Before trial, defendant moved to dismiss the fourth-degree stalking charges, claiming that Penal Law § 120.45 is unconstitutionally vague both on its face and as applied to him. He argued that the statute fails to provide adequate notice of what conduct it prohibits and does not give sufficient guidance to those charged with enforcing it. The trial court rejected defendant's arguments, concluding that, as applied to him, the statute satisfied the requirements of due process. Defendant waived his right to a jury trial and the court found him guilty of both counts of fourth-degree stalking.2

On appeal to the Appellate Term, defendant again argued that Penal Law § 120.45 is unconstitutional on its face and as applied to him. The court affirmed the conviction, holding that the challenged provisions "provide sufficient notice of the conduct proscribed and are written in a manner that does not encourage arbitrary or discriminatory enforcement" (191 Misc 2d 541, 543 [2002]). A Judge of this Court granted defendant leave to appeal, and we now affirm.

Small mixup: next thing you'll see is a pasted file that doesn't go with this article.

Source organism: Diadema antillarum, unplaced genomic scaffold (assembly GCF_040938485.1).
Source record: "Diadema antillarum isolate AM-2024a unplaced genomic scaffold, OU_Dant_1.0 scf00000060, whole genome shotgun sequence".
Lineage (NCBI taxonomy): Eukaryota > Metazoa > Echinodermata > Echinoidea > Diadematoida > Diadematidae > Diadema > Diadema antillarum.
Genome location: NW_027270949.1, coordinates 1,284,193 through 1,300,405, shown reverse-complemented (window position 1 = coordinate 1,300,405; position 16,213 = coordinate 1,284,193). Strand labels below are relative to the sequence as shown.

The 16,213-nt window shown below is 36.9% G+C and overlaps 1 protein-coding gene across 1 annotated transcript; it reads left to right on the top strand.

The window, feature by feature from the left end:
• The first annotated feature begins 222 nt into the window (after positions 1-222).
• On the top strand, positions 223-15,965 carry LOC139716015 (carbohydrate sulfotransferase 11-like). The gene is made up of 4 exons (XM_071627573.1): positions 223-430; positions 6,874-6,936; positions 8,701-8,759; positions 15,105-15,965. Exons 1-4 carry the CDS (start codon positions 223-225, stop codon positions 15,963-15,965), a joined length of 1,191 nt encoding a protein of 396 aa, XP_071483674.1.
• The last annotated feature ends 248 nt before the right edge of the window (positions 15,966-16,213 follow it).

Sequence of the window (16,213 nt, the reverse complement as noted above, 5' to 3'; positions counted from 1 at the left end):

II. New York's Anti-Stalking Statute

In 1992, the Legislature amended the menacing and harassment statutes in its first effort to penalize stalking-type behavior (see L 1992, ch 345; see also Governor's Mem approving L 1992, ch 345, 1992 McKinney's Session Laws of NY, at 2886). Concluding that these amendments were not up to the task and that "stalking behavior * * * ha[d] become more prevalent * * * in recent years," the Legislature in 1999 enacted